Earlier this week Sen. Norm Coleman, R-Minn., sponsored a Senate resolution calling for the World Wide Web to remain under U.S. control. The Minnesota lawmaker said handing over authority to a U.N. body could smother innovation, become a vehicle for the global taxation of domain names and lead to censorship by countries with oppressive regimes. "Many aspects of running the Internet have profound implications for competition and trade, democratization, and free expression," he said.

Commission officials deny the EU has changed its position and reject U.S. accusations that Brussels wants to wrestle control of the Internet from the United States and hand it over to a U.N. body. However, they maintain that the current setup is not sustainable in a globalized world in need of ever greater numbers of suffixes.

Martin Selmayr, a spokesman for Reding, told United Press International that 60 percent of .com domains were held by U.S. companies and only 0.5 percent by Chinese firms. "What will happen when Chinese companies want to be on the Internet? Will the United States be willing to take away a part of its share?"

Washington may be disappointed with the EU's lack of solidarity, but within the 25 member bloc not everyone is happy with the commission's stance either.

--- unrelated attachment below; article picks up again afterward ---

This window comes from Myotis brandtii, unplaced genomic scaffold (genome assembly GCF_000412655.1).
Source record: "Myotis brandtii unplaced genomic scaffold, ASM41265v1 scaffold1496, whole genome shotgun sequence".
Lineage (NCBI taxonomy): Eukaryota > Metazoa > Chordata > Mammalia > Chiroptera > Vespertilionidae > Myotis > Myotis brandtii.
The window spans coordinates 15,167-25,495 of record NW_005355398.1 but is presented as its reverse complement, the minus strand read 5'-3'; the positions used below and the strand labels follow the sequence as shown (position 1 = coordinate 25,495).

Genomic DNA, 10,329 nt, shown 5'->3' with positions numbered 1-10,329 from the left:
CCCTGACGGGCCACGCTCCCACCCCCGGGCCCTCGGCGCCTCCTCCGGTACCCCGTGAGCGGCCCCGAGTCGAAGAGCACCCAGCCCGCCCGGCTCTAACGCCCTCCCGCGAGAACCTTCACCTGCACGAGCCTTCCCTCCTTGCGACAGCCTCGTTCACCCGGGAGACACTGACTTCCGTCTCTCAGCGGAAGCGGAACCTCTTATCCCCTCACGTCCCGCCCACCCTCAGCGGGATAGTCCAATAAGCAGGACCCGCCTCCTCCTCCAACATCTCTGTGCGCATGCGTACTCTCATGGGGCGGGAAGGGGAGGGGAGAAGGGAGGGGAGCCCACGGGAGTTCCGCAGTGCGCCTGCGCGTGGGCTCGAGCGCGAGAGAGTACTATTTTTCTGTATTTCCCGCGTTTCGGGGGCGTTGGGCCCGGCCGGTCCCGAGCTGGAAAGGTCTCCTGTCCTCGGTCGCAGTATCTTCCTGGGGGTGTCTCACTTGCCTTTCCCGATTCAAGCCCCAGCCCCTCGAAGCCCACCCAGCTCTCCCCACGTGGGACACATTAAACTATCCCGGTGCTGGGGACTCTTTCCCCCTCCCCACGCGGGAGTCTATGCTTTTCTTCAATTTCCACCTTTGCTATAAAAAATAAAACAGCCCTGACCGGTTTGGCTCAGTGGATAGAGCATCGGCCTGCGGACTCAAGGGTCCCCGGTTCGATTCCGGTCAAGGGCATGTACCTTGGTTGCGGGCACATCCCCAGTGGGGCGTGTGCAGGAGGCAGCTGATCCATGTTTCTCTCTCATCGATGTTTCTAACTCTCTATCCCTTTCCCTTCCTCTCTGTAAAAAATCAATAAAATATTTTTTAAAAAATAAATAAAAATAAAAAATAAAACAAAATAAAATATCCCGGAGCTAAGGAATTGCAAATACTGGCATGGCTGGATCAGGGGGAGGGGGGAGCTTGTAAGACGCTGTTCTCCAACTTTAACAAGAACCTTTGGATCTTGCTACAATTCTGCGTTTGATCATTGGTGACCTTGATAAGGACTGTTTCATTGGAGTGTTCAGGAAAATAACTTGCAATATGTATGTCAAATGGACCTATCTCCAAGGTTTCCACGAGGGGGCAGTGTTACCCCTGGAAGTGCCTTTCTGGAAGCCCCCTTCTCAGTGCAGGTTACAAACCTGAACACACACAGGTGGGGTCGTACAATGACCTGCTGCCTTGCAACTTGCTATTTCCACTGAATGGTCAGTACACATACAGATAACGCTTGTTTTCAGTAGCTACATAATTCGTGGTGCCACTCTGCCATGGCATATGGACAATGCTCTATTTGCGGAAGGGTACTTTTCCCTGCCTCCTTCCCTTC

Nominet, the British manager of the .uk suffix, Thursday said it could not support the EU model because it would lead to dramatic changes that could stifle innovation.

"Intervention by governments worldwide, each with their own political agenda and cultural beliefs to uphold, threatens to consign the Internet to a future of over-regulation," said Emily Taylor, the company's policy director.

Former Swedish Prime Minister Carl Bildt has also waded into the debate with an article in the International Herald Tribune in which he accused the EU of wanting to wreck the Internet.

"The European Commission has gone too far ... with a position that has brought it enthusiastic applause from Tehran, Beijing and Havana," he wrote. "There is time for Europe to reconsider. I refuse to believe that E.C. President Jose Manuel Barroso and UK Prime Minister Tony Blair know what has been done in their name."

Brussels may have succeeded in isolating the United States. The question is, how successful will the European strategy turn out to be?

As a consensus-based organ, it only takes one vote in the U.N. forum -- that of the United States for example -- to obstruct the plan of the European Union and its rather unusual gang of accomplices.

Ironically, the very rigidity of the U.N. system, which critics fear would paralyze the Internet, could prove the U.S. delegation's trump card in Tunis.

© 2005 United Press International, Inc. All Rights Reserved. Any reproduction, republication, redistribution and/or modification of any UPI content is expressly prohibited without UPI's prior written consent.